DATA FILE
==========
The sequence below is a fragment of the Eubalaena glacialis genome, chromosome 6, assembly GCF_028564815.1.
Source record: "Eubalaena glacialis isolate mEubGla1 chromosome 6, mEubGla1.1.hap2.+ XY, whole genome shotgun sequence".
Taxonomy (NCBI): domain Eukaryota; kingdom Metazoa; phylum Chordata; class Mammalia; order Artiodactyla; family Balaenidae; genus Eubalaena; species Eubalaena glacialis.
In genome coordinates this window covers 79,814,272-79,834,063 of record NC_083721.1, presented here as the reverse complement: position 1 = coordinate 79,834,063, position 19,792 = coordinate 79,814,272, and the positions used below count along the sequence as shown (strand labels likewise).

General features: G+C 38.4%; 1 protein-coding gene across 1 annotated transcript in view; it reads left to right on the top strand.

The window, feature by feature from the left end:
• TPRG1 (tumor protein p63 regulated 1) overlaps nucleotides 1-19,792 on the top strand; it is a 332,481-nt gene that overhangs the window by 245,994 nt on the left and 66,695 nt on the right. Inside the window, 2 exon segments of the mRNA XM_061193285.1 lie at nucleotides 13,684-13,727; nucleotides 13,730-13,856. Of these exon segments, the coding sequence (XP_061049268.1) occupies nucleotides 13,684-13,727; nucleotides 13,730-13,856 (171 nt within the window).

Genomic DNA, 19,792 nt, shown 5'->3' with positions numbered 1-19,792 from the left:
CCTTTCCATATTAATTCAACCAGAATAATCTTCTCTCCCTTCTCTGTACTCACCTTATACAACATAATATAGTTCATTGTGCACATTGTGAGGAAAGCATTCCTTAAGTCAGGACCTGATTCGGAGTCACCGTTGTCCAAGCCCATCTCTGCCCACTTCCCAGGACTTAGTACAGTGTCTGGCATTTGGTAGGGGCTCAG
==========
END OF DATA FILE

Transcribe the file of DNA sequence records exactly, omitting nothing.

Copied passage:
The sequence below is a fragment of the Eubalaena glacialis genome, chromosome 6, assembly GCF_028564815.1.
Source record: "Eubalaena glacialis isolate mEubGla1 chromosome 6, mEubGla1.1.hap2.+ XY, whole genome shotgun sequence".
Taxonomy (NCBI): domain Eukaryota; kingdom Metazoa; phylum Chordata; class Mammalia; order Artiodactyla; family Balaenidae; genus Eubalaena; species Eubalaena glacialis.
In genome coordinates this window covers 79,814,272-79,834,063 of record NC_083721.1, presented here as the reverse complement: position 1 = coordinate 79,834,063, position 19,792 = coordinate 79,814,272, and the positions used below count along the sequence as shown (strand labels likewise).

General features: G+C 38.4%; 1 protein-coding gene across 1 annotated transcript in view; it reads left to right on the top strand.

The window, feature by feature from the left end:
• TPRG1 (tumor protein p63 regulated 1) overlaps nucleotides 1-19,792 on the top strand; it is a 332,481-nt gene that overhangs the window by 245,994 nt on the left and 66,695 nt on the right. Inside the window, 2 exon segments of the mRNA XM_061193285.1 lie at nucleotides 13,684-13,727; nucleotides 13,730-13,856. Of these exon segments, the coding sequence (XP_061049268.1) occupies nucleotides 13,684-13,727; nucleotides 13,730-13,856 (171 nt within the window).

Genomic DNA, 19,792 nt, shown 5'->3' with positions numbered 1-19,792 from the left:
CCTTTCCATATTAATTCAACCAGAATAATCTTCTCTCCCTTCTCTGTACTCACCTTATACAACATAATATAGTTCATTGTGCACATTGTGAGGAAAGCATTCCTTAAGTCAGGACCTGATTCGGAGTCACCGTTGTCCAAGCCCATCTCTGCCCACTTCCCAGGACTTAGTACAGTGTCTGGCATTTGGTAGGGGCTCAG